Kate St John Perry

Client Partner

There is a paradigm shift underway in succession planning models. Today's digitally-led companies need leaders who are agile and connected. 

Having a diverse leadership talent pool and a robust succession plan is now more critical than ever as the events of the last 12 months have made some leadership styles redundant virtually overnight and brought others to prominence just as quickly. This has been reflected in the increasing turnover of CEOs in recent years, which accelerated during 2019 and when figures are reported is likely to have increased again in 2020.

37%

of organisations struggle to develop influential leaders. 

 

Gartner's 2020 HR survey

Data showed that 2019 had the highest rate of CEO turnover since tracking began in 2002. Gartner's 2020 HR survey also showed that 37% of organisations struggle to develop influential leaders. This trend provides companies with an opportunity to accelerate their organisation's performance by improving their 'bench strength' at the management and executive level.
 
HR leaders need to critically appraise their organisation's strategic direction, conduct detailed competitor and sector analysis, and identify what skills will be required for the future leadership team. Only when that preliminary work is complete can they assess the employees in critical positions and identify the knowledge and skills that are missing and the areas where a lack of depth in capability creates a business risk. The best HR leaders will then develop a plan to advance or attract the right talent.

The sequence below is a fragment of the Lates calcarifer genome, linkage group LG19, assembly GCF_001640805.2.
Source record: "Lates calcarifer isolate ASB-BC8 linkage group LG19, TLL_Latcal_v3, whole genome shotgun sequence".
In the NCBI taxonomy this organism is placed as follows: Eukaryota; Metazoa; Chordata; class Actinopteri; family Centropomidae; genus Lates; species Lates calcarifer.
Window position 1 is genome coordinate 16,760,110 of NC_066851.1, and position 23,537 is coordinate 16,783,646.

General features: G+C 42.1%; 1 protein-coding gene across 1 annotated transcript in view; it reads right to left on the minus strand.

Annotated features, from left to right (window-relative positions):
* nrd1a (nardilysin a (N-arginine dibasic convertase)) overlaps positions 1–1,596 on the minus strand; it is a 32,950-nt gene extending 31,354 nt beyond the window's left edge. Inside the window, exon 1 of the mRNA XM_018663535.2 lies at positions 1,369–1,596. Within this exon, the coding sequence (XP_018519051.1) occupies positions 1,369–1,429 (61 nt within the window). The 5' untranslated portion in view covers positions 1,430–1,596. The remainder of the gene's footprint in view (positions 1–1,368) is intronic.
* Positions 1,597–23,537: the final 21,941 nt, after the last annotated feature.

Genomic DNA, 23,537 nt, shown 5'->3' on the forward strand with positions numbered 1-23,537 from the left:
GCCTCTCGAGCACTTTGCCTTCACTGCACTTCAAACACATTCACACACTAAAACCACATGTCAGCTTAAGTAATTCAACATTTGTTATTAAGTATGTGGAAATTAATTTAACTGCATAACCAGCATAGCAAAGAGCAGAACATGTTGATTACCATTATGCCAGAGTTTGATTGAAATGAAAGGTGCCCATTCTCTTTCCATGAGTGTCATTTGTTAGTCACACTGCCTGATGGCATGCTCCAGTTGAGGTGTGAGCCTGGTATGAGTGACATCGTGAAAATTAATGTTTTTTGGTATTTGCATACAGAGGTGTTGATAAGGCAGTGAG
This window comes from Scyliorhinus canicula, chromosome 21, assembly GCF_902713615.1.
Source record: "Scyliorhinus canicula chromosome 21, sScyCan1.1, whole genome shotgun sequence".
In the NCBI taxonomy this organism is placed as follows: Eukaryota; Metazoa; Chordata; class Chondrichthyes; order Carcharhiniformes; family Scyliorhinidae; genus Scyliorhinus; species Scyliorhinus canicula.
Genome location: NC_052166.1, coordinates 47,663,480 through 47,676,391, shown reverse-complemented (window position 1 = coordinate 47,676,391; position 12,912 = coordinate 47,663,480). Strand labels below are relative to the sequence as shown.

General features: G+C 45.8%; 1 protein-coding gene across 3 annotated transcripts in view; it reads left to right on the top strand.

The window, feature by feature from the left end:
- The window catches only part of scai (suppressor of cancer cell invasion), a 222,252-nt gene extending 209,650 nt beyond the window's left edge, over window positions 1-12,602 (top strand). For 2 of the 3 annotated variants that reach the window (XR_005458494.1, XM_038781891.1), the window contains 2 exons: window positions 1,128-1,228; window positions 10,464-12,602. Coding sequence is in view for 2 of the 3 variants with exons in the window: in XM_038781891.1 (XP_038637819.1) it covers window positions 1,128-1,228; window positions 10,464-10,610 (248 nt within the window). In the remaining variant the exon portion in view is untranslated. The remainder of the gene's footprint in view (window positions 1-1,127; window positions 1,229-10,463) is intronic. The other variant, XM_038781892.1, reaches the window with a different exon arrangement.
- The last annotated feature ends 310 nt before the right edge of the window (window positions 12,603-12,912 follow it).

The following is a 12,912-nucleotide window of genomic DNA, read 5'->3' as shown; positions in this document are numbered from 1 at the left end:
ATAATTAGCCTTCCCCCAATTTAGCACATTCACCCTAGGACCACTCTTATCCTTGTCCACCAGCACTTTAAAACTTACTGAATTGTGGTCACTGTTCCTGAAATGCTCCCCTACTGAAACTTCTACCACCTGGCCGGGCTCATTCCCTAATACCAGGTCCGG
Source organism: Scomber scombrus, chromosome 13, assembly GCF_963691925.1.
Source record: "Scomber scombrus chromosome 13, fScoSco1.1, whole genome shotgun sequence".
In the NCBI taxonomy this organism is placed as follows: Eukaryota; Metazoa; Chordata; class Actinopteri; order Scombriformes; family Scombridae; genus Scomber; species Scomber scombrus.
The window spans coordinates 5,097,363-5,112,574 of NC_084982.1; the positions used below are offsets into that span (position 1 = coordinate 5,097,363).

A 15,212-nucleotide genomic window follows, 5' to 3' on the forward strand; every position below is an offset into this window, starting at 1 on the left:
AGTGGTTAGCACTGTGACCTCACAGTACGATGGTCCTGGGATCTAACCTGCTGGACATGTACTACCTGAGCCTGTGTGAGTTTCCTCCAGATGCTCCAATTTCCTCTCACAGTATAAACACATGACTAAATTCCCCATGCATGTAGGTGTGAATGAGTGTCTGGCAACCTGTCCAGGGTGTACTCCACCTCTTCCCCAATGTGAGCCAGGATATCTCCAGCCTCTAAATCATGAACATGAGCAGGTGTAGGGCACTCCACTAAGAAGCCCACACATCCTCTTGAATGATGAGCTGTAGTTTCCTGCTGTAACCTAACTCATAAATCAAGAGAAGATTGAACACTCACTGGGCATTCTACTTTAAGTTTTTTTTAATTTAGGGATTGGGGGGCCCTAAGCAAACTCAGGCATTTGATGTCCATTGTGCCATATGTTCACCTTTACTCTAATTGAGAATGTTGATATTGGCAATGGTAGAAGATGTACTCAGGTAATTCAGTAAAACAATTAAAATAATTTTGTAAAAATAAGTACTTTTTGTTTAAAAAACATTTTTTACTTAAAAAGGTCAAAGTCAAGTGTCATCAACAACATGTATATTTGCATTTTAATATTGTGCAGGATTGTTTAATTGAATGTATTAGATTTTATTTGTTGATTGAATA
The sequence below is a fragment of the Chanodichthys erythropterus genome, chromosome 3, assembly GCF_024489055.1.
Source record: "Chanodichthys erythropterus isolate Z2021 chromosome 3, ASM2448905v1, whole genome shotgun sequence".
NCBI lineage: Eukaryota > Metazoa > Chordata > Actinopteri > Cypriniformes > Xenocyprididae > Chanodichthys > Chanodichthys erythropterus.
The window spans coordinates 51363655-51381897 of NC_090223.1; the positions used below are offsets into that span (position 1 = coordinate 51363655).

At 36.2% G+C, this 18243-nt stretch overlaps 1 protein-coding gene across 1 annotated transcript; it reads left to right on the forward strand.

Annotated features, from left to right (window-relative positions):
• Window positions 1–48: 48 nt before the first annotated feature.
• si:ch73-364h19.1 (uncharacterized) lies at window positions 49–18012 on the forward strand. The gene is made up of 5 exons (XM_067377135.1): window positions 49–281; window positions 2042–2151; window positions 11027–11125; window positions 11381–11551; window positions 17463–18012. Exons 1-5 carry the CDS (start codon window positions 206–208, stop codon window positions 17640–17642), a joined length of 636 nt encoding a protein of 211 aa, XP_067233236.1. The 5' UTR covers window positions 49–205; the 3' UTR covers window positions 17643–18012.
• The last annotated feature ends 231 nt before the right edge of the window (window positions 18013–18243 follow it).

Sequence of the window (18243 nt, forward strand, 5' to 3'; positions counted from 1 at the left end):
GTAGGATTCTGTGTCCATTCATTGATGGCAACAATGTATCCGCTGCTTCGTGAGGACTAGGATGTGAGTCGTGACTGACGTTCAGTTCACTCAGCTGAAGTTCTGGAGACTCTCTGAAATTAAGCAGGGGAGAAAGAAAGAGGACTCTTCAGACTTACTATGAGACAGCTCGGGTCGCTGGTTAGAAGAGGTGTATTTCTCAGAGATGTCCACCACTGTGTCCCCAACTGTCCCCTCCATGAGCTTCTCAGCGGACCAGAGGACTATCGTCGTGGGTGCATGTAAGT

Once this plan has been developed, the next goal is for HR leaders to help an executive team understand that succession is a top priority. The secondary and often more challenging goal is to gain commitment for them to make the changes necessary to improve the calibre of the people vying to take their job.
 
Given the mix of skills needed to effectively complete the preliminary work for a robust succession plan (HR and strategic analysis, talent consulting, job evaluation and exceptional influencing skills), it is hardly surprising that few companies have been successful in forging a resilient and inclusive succession plan. 

Most puzzling is why so many leading organisations seem unable to bring together the best internal people skills with external talent consultancy to generate a robust succession plan. Research by Deloitte shows "real market frustration with succession planning efforts. While 86% of leaders believe leadership succession planning is an 'urgent' or 'important' priority, only 14% believe they do it well."